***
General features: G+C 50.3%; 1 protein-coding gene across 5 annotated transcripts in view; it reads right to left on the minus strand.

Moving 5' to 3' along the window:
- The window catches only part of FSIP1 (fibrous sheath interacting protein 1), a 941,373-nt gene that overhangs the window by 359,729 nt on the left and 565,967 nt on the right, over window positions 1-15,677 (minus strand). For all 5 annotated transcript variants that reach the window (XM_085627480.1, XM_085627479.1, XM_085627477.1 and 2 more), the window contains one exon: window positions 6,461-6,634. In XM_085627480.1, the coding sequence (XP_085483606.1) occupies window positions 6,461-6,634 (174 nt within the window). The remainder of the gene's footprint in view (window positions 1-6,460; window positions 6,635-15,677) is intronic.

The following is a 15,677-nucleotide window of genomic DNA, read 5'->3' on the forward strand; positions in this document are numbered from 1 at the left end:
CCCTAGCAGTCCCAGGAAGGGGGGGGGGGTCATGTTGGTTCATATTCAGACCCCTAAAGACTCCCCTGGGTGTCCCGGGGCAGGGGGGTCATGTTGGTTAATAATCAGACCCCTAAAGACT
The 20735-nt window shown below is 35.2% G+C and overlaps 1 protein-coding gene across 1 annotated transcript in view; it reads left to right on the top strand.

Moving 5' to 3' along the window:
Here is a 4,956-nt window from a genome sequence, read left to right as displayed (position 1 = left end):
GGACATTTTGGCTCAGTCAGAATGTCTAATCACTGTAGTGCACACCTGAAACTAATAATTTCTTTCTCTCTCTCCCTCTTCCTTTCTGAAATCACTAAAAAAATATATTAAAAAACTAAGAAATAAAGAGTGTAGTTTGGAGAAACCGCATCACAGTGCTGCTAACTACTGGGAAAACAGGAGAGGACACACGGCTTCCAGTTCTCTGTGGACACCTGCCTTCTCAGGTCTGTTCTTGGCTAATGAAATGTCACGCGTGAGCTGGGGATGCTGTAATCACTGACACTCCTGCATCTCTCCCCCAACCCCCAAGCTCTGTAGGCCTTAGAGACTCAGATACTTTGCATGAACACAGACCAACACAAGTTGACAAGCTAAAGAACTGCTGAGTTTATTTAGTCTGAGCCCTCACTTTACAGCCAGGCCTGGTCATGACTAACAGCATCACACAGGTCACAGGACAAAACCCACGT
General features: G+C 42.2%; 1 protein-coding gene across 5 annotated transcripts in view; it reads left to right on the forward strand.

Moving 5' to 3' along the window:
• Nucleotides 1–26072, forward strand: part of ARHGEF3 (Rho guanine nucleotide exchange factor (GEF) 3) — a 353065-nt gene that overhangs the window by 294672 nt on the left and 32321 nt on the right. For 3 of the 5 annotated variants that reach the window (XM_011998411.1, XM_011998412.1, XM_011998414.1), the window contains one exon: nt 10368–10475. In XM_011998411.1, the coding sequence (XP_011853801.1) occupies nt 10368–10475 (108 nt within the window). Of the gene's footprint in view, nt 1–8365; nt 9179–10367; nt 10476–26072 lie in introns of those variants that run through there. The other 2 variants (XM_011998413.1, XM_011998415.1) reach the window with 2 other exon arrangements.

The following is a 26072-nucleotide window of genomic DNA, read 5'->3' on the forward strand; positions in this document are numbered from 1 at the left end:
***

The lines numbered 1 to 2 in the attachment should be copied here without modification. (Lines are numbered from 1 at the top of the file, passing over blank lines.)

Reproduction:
General features: G+C 50.3%; 1 protein-coding gene across 5 annotated transcripts in view; it reads right to left on the minus strand.

Moving 5' to 3' along the window: